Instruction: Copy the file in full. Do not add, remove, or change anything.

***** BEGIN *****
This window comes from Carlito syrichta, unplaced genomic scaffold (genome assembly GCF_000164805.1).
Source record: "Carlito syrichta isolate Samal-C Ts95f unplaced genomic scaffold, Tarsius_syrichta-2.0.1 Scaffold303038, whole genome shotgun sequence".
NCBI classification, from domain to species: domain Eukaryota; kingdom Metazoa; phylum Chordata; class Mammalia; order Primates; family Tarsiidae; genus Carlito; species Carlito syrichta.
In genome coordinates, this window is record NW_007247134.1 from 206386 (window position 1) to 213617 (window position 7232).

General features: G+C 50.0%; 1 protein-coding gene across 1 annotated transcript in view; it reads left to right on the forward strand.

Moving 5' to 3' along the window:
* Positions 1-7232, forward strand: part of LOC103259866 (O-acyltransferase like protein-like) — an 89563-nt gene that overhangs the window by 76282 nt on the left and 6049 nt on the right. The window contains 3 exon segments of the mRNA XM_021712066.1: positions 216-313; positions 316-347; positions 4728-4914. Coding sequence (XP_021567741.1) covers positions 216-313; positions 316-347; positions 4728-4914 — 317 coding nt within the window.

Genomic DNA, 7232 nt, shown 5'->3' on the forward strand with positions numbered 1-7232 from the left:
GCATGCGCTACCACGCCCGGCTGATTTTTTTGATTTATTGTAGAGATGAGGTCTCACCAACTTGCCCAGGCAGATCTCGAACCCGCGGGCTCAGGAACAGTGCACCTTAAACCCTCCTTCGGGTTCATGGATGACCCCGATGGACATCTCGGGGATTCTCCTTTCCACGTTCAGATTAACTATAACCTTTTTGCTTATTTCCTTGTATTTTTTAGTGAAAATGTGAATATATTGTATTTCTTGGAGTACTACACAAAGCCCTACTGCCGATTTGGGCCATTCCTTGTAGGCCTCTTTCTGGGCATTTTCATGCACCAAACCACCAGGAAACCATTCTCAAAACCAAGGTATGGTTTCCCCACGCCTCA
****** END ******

This window comes from Carlito syrichta, unplaced genomic scaffold (genome assembly GCF_000164805.1).
Source record: "Carlito syrichta isolate Samal-C Ts95f unplaced genomic scaffold, Tarsius_syrichta-2.0.1 Scaffold303038, whole genome shotgun sequence".
NCBI classification, from domain to species: domain Eukaryota; kingdom Metazoa; phylum Chordata; class Mammalia; order Primates; family Tarsiidae; genus Carlito; species Carlito syrichta.
In genome coordinates, this window is record NW_007247134.1 from 206386 (window position 1) to 213617 (window position 7232).

General features: G+C 50.0%; 1 protein-coding gene across 1 annotated transcript in view; it reads left to right on the forward strand.

Moving 5' to 3' along the window:
* Positions 1-7232, forward strand: part of LOC103259866 (O-acyltransferase like protein-like) — an 89563-nt gene that overhangs the window by 76282 nt on the left and 6049 nt on the right. The window contains 3 exon segments of the mRNA XM_021712066.1: positions 216-313; positions 316-347; positions 4728-4914. Coding sequence (XP_021567741.1) covers positions 216-313; positions 316-347; positions 4728-4914 — 317 coding nt within the window.

Genomic DNA, 7232 nt, shown 5'->3' on the forward strand with positions numbered 1-7232 from the left:
GCATGCGCTACCACGCCCGGCTGATTTTTTTGATTTATTGTAGAGATGAGGTCTCACCAACTTGCCCAGGCAGATCTCGAACCCGCGGGCTCAGGAACAGTGCACCTTAAACCCTCCTTCGGGTTCATGGATGACCCCGATGGACATCTCGGGGATTCTCCTTTCCACGTTCAGATTAACTATAACCTTTTTGCTTATTTCCTTGTATTTTTTAGTGAAAATGTGAATATATTGTATTTCTTGGAGTACTACACAAAGCCCTACTGCCGATTTGGGCCATTCCTTGTAGGCCTCTTTCTGGGCATTTTCATGCACCAAACCACCAGGAAACCATTCTCAAAACCAAGGTATGGTTTCCCCACGCCTCA